It’s always been a tough road for dairy farmers. Back in the days before the invention of things like cream separators and pasteurization, everything had to be done by hand, and a lot could go wrong. Milk would often spoil before it even reached customers, whether during the difficult process of separating the milk from the cream or the long drive to the railroad depot with horse and cart. And doing all of this alone made it even harder.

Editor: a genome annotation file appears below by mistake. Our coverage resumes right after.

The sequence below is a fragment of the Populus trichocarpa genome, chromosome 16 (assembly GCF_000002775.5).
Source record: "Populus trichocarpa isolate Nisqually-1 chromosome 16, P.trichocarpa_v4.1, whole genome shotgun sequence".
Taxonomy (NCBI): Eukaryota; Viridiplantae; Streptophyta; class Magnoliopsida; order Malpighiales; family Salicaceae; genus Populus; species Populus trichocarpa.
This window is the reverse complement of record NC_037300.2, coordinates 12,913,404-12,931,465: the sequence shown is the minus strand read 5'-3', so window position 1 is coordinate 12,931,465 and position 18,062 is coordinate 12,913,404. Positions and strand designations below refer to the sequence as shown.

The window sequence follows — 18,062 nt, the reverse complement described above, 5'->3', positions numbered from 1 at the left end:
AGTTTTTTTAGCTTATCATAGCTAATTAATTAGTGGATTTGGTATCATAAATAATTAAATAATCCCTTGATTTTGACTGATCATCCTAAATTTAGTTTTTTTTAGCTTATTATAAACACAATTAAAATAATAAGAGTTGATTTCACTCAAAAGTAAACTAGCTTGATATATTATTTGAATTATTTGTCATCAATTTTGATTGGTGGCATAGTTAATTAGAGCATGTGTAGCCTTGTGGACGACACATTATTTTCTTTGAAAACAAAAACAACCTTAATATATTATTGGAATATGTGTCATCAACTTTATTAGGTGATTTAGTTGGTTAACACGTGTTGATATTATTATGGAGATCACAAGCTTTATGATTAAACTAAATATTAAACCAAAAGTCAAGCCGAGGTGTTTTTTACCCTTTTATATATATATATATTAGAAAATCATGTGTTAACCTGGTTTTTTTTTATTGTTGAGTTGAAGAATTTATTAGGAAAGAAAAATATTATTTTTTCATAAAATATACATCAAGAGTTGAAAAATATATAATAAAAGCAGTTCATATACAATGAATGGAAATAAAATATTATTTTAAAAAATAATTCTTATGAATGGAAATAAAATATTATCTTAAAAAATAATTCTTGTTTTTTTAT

Cheese can be included as part of a healthy diet, and since it is so much a part of the local food scene here in Vermont, it must be recognized and appreciated. Vermont has the largest number of artisan cheesemakers per capita in the U.S., and many of these locally produced cheeses are sold at the Co-op. Unlike mass-produced cheese, artisan cheese is made in small quantities, by hand, from fresh, locally available milk from a variety of animals that include Vermont cows, sheep, goats, and buffalo.